A marked improvement in loan quality helped Exchange Bank earn an after-tax profit of $4.41 million in the third quarter of 2013, an increase of 37 percent from a year earlier.
Sonoma County's largest community bank reported Thursday that its assets increased 6 percent in the quarter from a year earlier to $1.73 billion. Deposits increased 8 percent to $1.53 billion.
Bank President William R. Schrader suggested the high level of profit shouldn't be a "reoccurring expectation" but the performance showed the bank is on the right track.
Moreover, he said, the quality of its loan portfolio "reflects the fundamental strength of the bank."
Interest income declined 4 percent for the quarter from a year earlier to $16.4 million. But expenses for possible loan losses declined 86 percent to $250,000.
As well, non-interest income increased 24 percent to nearly $6.8 million. The bank said a significant portion of the increase came from "non-reoccurring insurance investment gains."
The 123-year-old bank suffered steep losses in 2008 and 2009. A year ago it restored its dividend for the first time in four years and this summer increased the quarterly dividend to 30 cents.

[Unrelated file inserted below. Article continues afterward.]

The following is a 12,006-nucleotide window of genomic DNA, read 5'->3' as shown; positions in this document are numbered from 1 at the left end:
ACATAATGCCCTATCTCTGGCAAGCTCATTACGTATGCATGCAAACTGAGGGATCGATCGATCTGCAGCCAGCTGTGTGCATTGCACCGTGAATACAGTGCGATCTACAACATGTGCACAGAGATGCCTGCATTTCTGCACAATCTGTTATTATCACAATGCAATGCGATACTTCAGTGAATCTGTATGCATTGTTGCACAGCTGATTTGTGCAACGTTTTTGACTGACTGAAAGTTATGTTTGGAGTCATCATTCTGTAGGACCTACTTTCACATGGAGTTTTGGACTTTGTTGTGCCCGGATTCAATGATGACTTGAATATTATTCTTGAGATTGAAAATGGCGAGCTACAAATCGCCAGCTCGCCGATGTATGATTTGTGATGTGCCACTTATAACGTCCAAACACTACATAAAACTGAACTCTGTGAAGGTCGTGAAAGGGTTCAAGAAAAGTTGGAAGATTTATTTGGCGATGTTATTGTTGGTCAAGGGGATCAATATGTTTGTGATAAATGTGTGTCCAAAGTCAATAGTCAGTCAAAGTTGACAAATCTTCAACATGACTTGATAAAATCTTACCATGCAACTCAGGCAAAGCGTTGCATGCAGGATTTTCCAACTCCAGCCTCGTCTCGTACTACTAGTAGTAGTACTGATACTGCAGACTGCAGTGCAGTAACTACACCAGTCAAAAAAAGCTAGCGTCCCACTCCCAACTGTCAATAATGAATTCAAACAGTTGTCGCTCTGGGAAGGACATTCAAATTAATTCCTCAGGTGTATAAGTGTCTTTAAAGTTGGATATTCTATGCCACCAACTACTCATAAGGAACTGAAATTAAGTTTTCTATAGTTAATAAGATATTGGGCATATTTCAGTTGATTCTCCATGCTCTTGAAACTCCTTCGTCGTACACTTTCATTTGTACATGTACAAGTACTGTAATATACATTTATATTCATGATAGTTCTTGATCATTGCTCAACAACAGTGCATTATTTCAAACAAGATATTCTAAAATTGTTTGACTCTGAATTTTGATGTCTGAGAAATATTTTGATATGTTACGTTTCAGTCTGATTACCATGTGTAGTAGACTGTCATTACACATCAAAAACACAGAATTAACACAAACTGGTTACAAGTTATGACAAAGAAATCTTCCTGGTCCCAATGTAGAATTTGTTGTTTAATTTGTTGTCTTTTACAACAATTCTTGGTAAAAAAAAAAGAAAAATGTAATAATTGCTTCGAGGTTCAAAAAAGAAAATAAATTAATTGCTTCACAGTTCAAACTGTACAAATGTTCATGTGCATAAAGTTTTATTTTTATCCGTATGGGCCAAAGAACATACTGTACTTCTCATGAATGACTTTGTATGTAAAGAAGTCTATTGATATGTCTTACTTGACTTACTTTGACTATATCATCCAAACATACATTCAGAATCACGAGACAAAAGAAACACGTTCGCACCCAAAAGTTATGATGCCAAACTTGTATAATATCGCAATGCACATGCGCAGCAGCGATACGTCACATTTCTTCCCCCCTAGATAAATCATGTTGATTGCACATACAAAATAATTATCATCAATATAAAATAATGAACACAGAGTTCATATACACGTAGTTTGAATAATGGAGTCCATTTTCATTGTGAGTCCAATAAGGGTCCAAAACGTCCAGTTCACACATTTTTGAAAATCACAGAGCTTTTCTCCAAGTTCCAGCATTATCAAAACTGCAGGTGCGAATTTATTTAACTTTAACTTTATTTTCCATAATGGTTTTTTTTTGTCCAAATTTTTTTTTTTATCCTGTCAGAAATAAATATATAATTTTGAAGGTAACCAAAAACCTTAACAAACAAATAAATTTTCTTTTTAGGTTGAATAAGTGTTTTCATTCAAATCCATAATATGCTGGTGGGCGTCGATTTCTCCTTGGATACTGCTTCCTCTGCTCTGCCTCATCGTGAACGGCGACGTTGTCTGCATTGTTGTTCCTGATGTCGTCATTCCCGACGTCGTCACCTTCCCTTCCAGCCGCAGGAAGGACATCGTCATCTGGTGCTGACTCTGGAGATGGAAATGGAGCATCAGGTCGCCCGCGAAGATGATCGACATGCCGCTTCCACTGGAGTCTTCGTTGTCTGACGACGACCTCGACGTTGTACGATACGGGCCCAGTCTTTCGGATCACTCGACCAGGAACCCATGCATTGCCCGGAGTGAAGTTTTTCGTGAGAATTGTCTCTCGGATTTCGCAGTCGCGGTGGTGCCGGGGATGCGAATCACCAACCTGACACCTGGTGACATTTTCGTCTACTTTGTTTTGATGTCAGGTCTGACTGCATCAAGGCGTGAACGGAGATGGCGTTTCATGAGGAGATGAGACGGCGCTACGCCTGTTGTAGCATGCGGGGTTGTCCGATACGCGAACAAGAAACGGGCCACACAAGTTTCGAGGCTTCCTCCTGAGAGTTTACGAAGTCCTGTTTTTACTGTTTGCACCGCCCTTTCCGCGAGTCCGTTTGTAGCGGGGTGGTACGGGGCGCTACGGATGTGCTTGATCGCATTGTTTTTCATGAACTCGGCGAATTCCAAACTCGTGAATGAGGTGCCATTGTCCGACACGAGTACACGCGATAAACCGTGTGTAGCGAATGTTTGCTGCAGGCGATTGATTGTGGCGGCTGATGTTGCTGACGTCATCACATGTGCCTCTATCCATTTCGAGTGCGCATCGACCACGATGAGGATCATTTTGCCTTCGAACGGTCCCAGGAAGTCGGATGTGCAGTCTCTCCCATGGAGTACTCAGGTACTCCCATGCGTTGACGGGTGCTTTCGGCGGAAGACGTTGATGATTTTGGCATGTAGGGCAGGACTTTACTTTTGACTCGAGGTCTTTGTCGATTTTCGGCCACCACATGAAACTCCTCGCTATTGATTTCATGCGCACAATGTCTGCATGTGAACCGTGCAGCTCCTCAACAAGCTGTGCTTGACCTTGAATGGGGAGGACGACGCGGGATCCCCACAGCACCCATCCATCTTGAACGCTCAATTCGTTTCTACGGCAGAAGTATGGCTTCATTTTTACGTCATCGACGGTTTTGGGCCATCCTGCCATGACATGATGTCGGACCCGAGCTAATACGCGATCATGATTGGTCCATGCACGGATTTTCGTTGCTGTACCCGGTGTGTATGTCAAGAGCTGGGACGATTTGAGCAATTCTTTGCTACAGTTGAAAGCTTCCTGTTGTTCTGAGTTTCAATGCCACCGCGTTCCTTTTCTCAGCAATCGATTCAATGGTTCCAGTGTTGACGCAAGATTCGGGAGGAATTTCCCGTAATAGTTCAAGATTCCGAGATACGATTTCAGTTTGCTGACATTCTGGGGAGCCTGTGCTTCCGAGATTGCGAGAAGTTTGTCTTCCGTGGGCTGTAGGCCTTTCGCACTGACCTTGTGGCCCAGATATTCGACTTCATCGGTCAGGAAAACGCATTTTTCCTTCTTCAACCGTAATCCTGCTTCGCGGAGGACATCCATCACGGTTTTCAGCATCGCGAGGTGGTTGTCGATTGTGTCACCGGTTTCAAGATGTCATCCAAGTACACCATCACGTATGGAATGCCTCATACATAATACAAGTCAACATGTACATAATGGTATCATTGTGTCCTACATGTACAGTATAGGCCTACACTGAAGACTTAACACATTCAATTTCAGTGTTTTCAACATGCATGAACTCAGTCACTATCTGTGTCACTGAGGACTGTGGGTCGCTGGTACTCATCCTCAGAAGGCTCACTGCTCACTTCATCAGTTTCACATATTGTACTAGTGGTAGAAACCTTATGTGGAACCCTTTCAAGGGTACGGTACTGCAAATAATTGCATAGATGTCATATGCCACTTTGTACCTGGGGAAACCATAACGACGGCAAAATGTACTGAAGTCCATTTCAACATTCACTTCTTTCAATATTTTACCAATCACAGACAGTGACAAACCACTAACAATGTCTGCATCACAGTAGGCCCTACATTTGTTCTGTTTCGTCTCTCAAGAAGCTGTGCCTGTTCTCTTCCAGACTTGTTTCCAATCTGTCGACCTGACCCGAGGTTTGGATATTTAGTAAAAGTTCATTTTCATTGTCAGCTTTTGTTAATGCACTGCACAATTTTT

The dividend will provide more than $1 million a year to the Doyle Trust, which funds the Doyle Scholarship for Santa Rosa Junior College students. Fifty-one percent of the bank's cash dividend goes to the trust.
This quarter the bank's loan portfolio increased 3.5 percent from a year earlier to $1.05 billion, but the gains came solely from real estate loans. Consumer and commercial loans have declined on a year-over-year basis for at least six consecutive quarters.
"There's still a tentativeness that we see with our business owners," Schrader said. Owners need more confidence in the economy before they borrow to buy new equipment and make other capital investments.
It may take longer to see much growth in consumer borrowing with home equity loans. "Consumers really learned a lesson in this downturn about being overleveraged," said Greg Jahn, the bank's chief financial officer.
The bank continues to see strength in such local sectors as tourism, technology, food processing and agriculture. This year's harvest appears very favorable to grape growers and wineries, said Schrader.
The bank in 2008 borrowed $45 million from the U.S. Treasury Department under the Troubled Asset Relief Program, or TARP. Since the Treasury sold those assets to institutional investors last year, the bank has purchased back about $30 million of the securities and plans to purchase an additional $6 million by the end of the year, Schrader said.
(You can reach Staff Writer Robert Digitale at 521-5285 or email@example.com.)